What is a Hurricane and Who Tracks Them
Hurricane Season is officially June,1st through November 30th. Each year The National Hurricane Center, a division of The National Oceanic and Atmospheric Administration calculates and predicts hurricanes that are expected for the year.
A tropical cyclone is a rotating low-pressure weather system that has organized thunderstorms. When the storm’s wind reached 74 miles per hour it is classified as a hurricane.
There is a scale of 1 – 5 that is assigned to hurricanes and the higher the number the more likeliness that the damage will be worse.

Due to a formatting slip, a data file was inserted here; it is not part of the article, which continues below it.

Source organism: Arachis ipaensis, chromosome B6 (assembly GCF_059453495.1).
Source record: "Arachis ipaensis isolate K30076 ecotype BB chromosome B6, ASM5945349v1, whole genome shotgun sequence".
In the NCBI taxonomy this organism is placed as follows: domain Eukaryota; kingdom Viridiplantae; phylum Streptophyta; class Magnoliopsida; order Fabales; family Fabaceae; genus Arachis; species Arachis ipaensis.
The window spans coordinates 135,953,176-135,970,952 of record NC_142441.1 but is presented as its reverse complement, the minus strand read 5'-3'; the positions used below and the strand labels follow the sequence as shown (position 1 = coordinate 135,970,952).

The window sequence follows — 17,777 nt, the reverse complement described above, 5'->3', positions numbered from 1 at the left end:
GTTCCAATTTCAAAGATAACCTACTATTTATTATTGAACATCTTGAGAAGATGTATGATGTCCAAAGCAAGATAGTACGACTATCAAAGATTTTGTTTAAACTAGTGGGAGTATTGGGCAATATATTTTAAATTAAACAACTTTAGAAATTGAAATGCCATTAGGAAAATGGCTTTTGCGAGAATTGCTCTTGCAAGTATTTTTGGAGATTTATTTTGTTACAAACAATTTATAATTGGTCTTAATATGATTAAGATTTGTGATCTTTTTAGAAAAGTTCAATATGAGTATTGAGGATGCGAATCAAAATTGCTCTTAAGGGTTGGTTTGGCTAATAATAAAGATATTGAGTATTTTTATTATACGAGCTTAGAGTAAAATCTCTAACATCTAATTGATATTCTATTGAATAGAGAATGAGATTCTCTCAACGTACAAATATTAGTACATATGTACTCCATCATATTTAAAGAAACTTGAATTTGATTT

- Category 1: Winds of 74-95 mph (119-153 km/h)
- Category 2: Winds of 96-110 mph (154-177 km/h)
- Category 3: Winds of 111-129 mph (178-208 km/h)
- Category 4: Winds of 130-156 mph (209-251 km/h)
- Category 5: Winds exceeding 157 mph (252 km/h)
The Atlantic Basin is the origin of hurricanes, this includes the Atlantic Ocean, Caribbean Sea and the Gulf of Mexico, the Eastern North Pacific Ocean. Less often they develop in the Central Pacific Ocean.
Hurricanes are given names and there is a list that rotates in a six-year cycle. The World Meteorological Organization is responsible for maintaining and updating the list.
There is an average of 12 storms yearly.